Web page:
Lisa Odenweller:
Yeah. Obviously, we still invest considerably. So a five-day wellness program, it's not a highly saturated market, right, so I also looked at who's in the market and who's got traction and why, and how do we approach this differently. And again, I think that's just what we all do as entrepreneurs. You have to understand the market landscape. And also then, again, understanding the consumer. We all want a quick hit. We all want to feel better fast.

Lisa Odenweller:
I joke about this, but if I walk into a room with a bunch of women and they find out that I have a new cleanse, I am the most popular person in that room. They want cleanse tomorrow. They don't care what it is or how much it costs. They just know they have to have it. Now, if I walk into a room and I say, "I have a new matcha or a new protein powder," great, cool.

Mimi MacLean:
Yeah, I want that.

Lisa Odenweller:
I like matcha, I don't like matcha. Whatever the reason is, right? And so, I looked at it from how do I create a true lifestyle brand that speaks to the consumer, delivers what they need, it delivers the results, then can really create that longevity. And I think as you look at... I'm going to give all my secrets away, but as you look at as an entrepreneur, if you're playing on D2C, it's one thing to have conversion, right? It's one thing for you to throw a bunch of money at digital and the person buys the product, right? And you've got them excited just to get them to conversion, but then you have to get them to retention and how are you going to hold onto that customer? Do they understand your product? Do they understand where it fits in their life? And that's the hardest part, right? You can get the conversion if you throw enough money at it, but you're changing behavior.

Lisa Odenweller:
That's what the five-day wellness program does, is it changes habits and behavior. It teaches you where it fits in your day. It teaches you how to live the lifestyle. It's an automatic transition into your everyday life. So that was our different lead-in coming to market. Of course, we still have to spend money on visual.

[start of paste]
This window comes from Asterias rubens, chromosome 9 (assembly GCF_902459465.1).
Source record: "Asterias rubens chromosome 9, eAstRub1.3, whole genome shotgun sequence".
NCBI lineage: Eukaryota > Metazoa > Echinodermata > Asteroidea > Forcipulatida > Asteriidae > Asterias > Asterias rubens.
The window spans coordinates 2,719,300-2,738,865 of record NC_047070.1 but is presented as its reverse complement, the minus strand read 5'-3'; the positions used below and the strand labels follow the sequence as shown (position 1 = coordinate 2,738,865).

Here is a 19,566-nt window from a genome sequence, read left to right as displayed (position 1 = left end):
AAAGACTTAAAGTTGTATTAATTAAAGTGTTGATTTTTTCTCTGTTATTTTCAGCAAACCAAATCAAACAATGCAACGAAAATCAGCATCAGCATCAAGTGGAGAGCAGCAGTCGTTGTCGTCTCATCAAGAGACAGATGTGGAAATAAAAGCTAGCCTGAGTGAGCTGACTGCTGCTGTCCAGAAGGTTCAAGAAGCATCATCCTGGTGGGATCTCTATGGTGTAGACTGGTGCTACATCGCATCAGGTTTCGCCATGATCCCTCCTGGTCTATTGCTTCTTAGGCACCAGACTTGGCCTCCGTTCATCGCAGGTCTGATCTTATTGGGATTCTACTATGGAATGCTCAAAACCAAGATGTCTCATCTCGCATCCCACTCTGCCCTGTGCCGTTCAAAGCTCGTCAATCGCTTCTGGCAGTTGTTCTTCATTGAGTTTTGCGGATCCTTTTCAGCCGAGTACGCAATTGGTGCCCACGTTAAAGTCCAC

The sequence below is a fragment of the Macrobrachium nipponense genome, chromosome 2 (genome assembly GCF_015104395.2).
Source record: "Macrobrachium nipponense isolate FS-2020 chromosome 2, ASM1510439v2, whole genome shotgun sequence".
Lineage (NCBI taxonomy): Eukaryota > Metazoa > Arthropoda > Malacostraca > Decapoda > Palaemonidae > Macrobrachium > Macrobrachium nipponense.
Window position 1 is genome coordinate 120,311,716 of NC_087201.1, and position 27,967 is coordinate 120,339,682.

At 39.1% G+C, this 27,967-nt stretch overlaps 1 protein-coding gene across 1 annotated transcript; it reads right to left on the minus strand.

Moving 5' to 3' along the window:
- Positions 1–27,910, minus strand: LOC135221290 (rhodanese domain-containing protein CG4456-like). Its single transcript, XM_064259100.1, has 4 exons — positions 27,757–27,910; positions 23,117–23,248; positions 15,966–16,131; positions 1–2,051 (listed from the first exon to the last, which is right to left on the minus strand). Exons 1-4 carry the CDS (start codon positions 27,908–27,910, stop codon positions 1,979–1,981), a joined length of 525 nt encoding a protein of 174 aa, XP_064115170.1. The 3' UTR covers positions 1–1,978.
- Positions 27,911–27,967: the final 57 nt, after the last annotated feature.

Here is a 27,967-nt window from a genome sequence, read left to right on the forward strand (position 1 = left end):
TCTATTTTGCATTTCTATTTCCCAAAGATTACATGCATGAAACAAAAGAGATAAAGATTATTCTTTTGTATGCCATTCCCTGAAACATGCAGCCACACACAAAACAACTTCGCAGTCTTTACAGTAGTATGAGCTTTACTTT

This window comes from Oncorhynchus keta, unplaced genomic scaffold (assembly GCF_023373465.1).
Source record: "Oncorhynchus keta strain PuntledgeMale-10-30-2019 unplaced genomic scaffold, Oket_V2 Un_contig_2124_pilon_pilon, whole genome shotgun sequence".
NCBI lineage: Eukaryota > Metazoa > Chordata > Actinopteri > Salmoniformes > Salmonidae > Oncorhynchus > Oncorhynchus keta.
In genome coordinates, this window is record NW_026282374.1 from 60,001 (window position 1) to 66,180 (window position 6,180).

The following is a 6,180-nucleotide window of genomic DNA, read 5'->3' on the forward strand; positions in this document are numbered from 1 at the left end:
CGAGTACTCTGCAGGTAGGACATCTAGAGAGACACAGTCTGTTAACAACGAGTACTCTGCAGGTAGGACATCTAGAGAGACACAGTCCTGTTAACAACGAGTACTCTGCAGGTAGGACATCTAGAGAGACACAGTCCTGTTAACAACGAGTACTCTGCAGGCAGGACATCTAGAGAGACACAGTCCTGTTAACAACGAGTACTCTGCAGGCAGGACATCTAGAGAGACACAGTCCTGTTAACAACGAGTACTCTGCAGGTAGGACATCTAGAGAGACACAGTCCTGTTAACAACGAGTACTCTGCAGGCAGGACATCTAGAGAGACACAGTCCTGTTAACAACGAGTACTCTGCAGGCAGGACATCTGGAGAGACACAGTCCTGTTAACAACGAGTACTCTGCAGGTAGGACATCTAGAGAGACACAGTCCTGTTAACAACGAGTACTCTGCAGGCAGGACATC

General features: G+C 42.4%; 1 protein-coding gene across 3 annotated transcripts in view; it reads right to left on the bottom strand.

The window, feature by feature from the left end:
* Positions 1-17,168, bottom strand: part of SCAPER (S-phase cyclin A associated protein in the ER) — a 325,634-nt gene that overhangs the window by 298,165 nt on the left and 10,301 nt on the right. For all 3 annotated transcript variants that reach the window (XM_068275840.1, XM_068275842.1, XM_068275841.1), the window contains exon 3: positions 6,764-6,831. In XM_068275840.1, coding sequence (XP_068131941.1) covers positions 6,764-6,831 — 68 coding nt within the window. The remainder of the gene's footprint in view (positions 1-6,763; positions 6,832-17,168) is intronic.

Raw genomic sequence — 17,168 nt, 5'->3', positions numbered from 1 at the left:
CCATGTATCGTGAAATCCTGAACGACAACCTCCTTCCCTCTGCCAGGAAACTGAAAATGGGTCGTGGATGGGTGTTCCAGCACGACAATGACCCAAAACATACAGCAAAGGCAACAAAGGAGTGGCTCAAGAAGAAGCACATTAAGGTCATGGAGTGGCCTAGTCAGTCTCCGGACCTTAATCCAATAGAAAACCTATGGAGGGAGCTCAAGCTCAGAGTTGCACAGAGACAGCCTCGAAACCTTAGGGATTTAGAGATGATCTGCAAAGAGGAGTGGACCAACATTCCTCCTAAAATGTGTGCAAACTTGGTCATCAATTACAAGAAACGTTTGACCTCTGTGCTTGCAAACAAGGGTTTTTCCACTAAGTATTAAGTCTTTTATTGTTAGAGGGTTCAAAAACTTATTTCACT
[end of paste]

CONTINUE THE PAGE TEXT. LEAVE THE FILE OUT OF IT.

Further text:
Lisa Odenweller:
But the other thing I would say is part of my fundraising strategy was to have highly influential people on our cap table that would help tell the world. Any one of our investors could have written the whole check. I purposely created this crowdfunding. I call it my own little mini incubator where each one of those investors is influential in one way or the other, whether it's their expertise in business, whether they're a big celebrity with 11 million followers, whether they are highly influential in their community or their schools or people really listen to what they do, or they're an expert at something. I really brought together this incredible group of mostly women, but men and women that have really been instrumental in telling the world. So all we've done so far these first 10 weeks is really organic marketing, that combined with some press.

Mimi MacLean:
So how did you find those investors? Did you already have connections? Did you hire somebody to help you? How did you tap into those networks?

Lisa Odenweller:
So my first check was November 3rd last year, and I was down to my last dollar. I emptied my 401(k), didn't have anything left, couldn't pay rent, wasn't sure if I was going to have to move my three kids and I into my parents' home, and was scared, very, very, very scared. I had had lots of conversations. I had mostly nos. Every venture group turned me down and everyone was intrigued. The hardest check is the first check.

Mimi MacLean:
Yeah, exactly.

Lisa Odenweller:
My first check was from Dick Costolo, the former CEO of Twitter. He put that first check-in on November 3rd. He brought in three other people, the CEO of Blue Bottle Coffee, John Callaghan from True Ventures, and Jenny Lefcourt. So those four people really became my first like, "I'm in." Now, the way I got them was because they experienced the beta program. We had created the products. We had created the five-day wellness program and we were making it at home. My daughter who's 23, who works with me and has been side-by-side with me since she was 13 creating these companies, she was in the kitchen with me, not only formulating all the products with me, but then would make all the betas.

Lisa Odenweller:
So the way I recruited these investors was, one, tapping into my Rolodex, and anyone who had talked to me, I was reaching out to. And if they weren't going to write the check, that they know somebody that would. I was on LinkedIn, hunting on my bed. Whatever I had to do. I remember I didn't have a dollar left in my account, so nothing's going to motivate you more. And the beta program had such incredible results and people loved that five-day wellness program so much, they were like, "This has to exist in the market. I'm 100% in on this." And then, they wanted to tell their friends. And so, it just trickled from there, but it still wasn't easy at all and it's just one step left onto the next.

Lisa Odenweller: